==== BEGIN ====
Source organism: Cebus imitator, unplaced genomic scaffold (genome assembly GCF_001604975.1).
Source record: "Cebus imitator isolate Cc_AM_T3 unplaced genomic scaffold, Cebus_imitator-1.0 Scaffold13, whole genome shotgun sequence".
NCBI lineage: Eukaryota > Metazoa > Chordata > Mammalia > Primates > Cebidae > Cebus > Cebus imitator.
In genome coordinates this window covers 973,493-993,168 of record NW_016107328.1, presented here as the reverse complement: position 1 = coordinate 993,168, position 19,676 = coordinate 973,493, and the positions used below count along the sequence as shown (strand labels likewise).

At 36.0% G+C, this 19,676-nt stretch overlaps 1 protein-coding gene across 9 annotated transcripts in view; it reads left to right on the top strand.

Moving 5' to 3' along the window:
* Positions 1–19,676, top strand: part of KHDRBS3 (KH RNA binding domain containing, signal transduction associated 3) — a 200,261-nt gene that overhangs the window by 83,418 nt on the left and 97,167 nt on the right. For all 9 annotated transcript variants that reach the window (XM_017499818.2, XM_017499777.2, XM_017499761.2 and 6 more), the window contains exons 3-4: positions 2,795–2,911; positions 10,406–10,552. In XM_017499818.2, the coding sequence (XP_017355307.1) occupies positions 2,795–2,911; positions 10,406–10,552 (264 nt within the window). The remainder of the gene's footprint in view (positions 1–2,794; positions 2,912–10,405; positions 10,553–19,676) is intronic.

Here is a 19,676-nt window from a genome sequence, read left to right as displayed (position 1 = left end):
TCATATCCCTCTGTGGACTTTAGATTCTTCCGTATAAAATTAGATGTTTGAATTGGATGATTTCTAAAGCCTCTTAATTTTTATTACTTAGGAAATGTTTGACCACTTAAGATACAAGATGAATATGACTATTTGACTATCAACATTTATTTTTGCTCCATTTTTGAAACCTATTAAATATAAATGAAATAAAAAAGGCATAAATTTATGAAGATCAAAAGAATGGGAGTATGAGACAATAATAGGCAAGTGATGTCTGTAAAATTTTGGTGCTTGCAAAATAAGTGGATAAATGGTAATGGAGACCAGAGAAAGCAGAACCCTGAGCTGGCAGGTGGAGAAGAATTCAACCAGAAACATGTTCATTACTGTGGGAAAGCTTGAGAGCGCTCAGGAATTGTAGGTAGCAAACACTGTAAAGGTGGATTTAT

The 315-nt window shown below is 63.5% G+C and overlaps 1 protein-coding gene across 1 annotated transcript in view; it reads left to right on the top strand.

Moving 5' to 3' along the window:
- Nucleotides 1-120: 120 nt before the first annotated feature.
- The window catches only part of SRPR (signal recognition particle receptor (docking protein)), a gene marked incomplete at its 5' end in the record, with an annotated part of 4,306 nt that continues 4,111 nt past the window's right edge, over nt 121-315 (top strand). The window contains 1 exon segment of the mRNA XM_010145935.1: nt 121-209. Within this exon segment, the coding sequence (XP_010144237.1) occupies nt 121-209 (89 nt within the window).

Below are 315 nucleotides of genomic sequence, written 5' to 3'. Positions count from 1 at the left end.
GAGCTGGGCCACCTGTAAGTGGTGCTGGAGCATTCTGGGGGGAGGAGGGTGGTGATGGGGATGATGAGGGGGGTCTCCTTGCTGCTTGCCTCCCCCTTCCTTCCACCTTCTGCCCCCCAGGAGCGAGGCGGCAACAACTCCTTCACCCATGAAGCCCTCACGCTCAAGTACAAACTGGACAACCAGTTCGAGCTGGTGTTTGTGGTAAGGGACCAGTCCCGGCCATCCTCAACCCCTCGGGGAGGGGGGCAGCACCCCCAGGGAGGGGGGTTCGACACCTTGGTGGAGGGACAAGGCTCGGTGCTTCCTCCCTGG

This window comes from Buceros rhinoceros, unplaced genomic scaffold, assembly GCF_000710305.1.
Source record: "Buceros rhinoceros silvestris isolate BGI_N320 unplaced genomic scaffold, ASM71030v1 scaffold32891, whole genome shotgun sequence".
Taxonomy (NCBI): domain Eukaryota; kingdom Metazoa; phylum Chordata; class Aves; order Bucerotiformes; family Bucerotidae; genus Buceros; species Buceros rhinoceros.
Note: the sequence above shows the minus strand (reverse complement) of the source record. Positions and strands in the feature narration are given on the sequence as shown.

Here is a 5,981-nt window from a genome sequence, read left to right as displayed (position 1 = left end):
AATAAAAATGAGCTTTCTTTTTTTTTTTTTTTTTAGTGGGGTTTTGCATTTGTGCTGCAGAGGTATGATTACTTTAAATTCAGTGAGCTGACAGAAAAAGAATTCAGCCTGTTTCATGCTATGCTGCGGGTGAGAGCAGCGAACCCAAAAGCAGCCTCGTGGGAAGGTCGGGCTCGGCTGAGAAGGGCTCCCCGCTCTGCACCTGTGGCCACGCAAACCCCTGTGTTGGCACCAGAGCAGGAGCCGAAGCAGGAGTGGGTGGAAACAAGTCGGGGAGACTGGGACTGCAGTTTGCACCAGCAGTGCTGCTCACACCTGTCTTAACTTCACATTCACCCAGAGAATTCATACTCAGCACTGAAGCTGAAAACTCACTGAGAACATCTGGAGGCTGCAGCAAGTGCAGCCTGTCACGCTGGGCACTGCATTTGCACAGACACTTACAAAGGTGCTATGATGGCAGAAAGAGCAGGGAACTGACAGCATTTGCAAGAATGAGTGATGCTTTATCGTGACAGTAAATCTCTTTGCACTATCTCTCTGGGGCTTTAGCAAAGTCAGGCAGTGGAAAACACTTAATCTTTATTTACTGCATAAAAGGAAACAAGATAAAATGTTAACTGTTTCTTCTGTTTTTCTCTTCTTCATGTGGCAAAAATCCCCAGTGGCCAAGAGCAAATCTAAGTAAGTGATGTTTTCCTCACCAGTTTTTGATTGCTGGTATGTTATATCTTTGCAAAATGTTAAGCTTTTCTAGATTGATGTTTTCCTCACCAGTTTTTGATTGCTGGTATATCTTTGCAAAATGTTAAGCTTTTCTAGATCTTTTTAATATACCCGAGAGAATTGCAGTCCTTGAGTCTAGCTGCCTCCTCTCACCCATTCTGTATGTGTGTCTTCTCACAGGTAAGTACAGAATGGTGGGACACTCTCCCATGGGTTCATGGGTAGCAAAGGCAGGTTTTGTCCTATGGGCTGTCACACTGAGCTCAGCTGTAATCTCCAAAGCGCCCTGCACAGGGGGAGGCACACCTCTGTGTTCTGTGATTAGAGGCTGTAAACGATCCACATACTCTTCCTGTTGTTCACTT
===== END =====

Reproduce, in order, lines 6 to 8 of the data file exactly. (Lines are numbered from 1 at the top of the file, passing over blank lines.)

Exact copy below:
Moving 5' to 3' along the window:
* Positions 1–19,676, top strand: part of KHDRBS3 (KH RNA binding domain containing, signal transduction associated 3) — a 200,261-nt gene that overhangs the window by 83,418 nt on the left and 97,167 nt on the right. For all 9 annotated transcript variants that reach the window (XM_017499818.2, XM_017499777.2, XM_017499761.2 and 6 more), the window contains exons 3-4: positions 2,795–2,911; positions 10,406–10,552. In XM_017499818.2, the coding sequence (XP_017355307.1) occupies positions 2,795–2,911; positions 10,406–10,552 (264 nt within the window). The remainder of the gene's footprint in view (positions 1–2,794; positions 2,912–10,405; positions 10,553–19,676) is intronic.

Here is a 19,676-nt window from a genome sequence, read left to right as displayed (position 1 = left end):